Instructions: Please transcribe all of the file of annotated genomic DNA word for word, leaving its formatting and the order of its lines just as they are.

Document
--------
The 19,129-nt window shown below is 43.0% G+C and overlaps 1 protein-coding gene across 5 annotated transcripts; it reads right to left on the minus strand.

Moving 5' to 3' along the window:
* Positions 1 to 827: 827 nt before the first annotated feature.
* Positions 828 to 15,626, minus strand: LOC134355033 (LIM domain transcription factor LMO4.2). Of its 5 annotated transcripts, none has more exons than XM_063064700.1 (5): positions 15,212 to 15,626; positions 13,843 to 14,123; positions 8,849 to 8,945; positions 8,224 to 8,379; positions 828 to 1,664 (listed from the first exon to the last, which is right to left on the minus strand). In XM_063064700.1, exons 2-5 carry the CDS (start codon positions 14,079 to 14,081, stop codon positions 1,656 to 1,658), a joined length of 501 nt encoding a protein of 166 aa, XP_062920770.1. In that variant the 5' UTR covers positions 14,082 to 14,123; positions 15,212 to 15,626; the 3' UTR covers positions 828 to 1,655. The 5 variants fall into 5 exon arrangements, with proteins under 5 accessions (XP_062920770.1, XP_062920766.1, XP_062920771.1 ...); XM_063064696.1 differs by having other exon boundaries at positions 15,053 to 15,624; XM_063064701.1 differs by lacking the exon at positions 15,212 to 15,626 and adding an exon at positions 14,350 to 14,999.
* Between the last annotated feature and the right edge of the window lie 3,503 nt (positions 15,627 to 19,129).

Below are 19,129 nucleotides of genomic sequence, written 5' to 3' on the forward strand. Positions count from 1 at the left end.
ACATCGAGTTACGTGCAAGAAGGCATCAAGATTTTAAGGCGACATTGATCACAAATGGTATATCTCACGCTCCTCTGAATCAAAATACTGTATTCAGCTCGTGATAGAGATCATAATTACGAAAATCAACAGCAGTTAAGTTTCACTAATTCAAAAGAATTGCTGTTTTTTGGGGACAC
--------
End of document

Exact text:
The 19,129-nt window shown below is 43.0% G+C and overlaps 1 protein-coding gene across 5 annotated transcripts; it reads right to left on the minus strand.

Moving 5' to 3' along the window:
* Positions 1 to 827: 827 nt before the first annotated feature.
* Positions 828 to 15,626, minus strand: LOC134355033 (LIM domain transcription factor LMO4.2). Of its 5 annotated transcripts, none has more exons than XM_063064700.1 (5): positions 15,212 to 15,626; positions 13,843 to 14,123; positions 8,849 to 8,945; positions 8,224 to 8,379; positions 828 to 1,664 (listed from the first exon to the last, which is right to left on the minus strand). In XM_063064700.1, exons 2-5 carry the CDS (start codon positions 14,079 to 14,081, stop codon positions 1,656 to 1,658), a joined length of 501 nt encoding a protein of 166 aa, XP_062920770.1. In that variant the 5' UTR covers positions 14,082 to 14,123; positions 15,212 to 15,626; the 3' UTR covers positions 828 to 1,655. The 5 variants fall into 5 exon arrangements, with proteins under 5 accessions (XP_062920770.1, XP_062920766.1, XP_062920771.1 ...); XM_063064696.1 differs by having other exon boundaries at positions 15,053 to 15,624; XM_063064701.1 differs by lacking the exon at positions 15,212 to 15,626 and adding an exon at positions 14,350 to 14,999.
* Between the last annotated feature and the right edge of the window lie 3,503 nt (positions 15,627 to 19,129).

Below are 19,129 nucleotides of genomic sequence, written 5' to 3' on the forward strand. Positions count from 1 at the left end.
ACATCGAGTTACGTGCAAGAAGGCATCAAGATTTTAAGGCGACATTGATCACAAATGGTATATCTCACGCTCCTCTGAATCAAAATACTGTATTCAGCTCGTGATAGAGATCATAATTACGAAAATCAACAGCAGTTAAGTTTCACTAATTCAAAAGAATTGCTGTTTTTTGGGGACAC